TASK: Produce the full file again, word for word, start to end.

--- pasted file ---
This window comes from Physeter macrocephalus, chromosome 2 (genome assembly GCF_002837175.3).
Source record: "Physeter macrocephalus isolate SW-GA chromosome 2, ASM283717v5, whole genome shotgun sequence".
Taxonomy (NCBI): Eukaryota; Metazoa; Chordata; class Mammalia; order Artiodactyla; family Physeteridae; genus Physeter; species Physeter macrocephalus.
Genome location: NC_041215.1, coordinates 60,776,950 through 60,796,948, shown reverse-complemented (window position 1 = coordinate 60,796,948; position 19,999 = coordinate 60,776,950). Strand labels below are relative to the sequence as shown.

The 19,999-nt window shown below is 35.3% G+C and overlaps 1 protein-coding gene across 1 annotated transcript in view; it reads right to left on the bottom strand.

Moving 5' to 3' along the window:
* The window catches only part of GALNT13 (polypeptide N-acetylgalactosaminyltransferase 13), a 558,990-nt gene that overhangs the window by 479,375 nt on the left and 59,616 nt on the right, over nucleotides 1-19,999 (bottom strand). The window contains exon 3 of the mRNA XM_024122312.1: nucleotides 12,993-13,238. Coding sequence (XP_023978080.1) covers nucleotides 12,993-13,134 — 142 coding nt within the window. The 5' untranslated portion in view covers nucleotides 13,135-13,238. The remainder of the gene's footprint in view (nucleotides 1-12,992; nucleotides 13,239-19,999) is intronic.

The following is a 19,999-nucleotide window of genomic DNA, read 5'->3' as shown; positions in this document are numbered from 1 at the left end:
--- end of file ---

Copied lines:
This window comes from Physeter macrocephalus, chromosome 2 (genome assembly GCF_002837175.3).
Source record: "Physeter macrocephalus isolate SW-GA chromosome 2, ASM283717v5, whole genome shotgun sequence".
Taxonomy (NCBI): Eukaryota; Metazoa; Chordata; class Mammalia; order Artiodactyla; family Physeteridae; genus Physeter; species Physeter macrocephalus.
Genome location: NC_041215.1, coordinates 60,776,950 through 60,796,948, shown reverse-complemented (window position 1 = coordinate 60,796,948; position 19,999 = coordinate 60,776,950). Strand labels below are relative to the sequence as shown.

The 19,999-nt window shown below is 35.3% G+C and overlaps 1 protein-coding gene across 1 annotated transcript in view; it reads right to left on the bottom strand.

Moving 5' to 3' along the window:
* The window catches only part of GALNT13 (polypeptide N-acetylgalactosaminyltransferase 13), a 558,990-nt gene that overhangs the window by 479,375 nt on the left and 59,616 nt on the right, over nucleotides 1-19,999 (bottom strand). The window contains exon 3 of the mRNA XM_024122312.1: nucleotides 12,993-13,238. Coding sequence (XP_023978080.1) covers nucleotides 12,993-13,134 — 142 coding nt within the window. The 5' untranslated portion in view covers nucleotides 13,135-13,238. The remainder of the gene's footprint in view (nucleotides 1-12,992; nucleotides 13,239-19,999) is intronic.

The following is a 19,999-nucleotide window of genomic DNA, read 5'->3' as shown; positions in this document are numbered from 1 at the left end: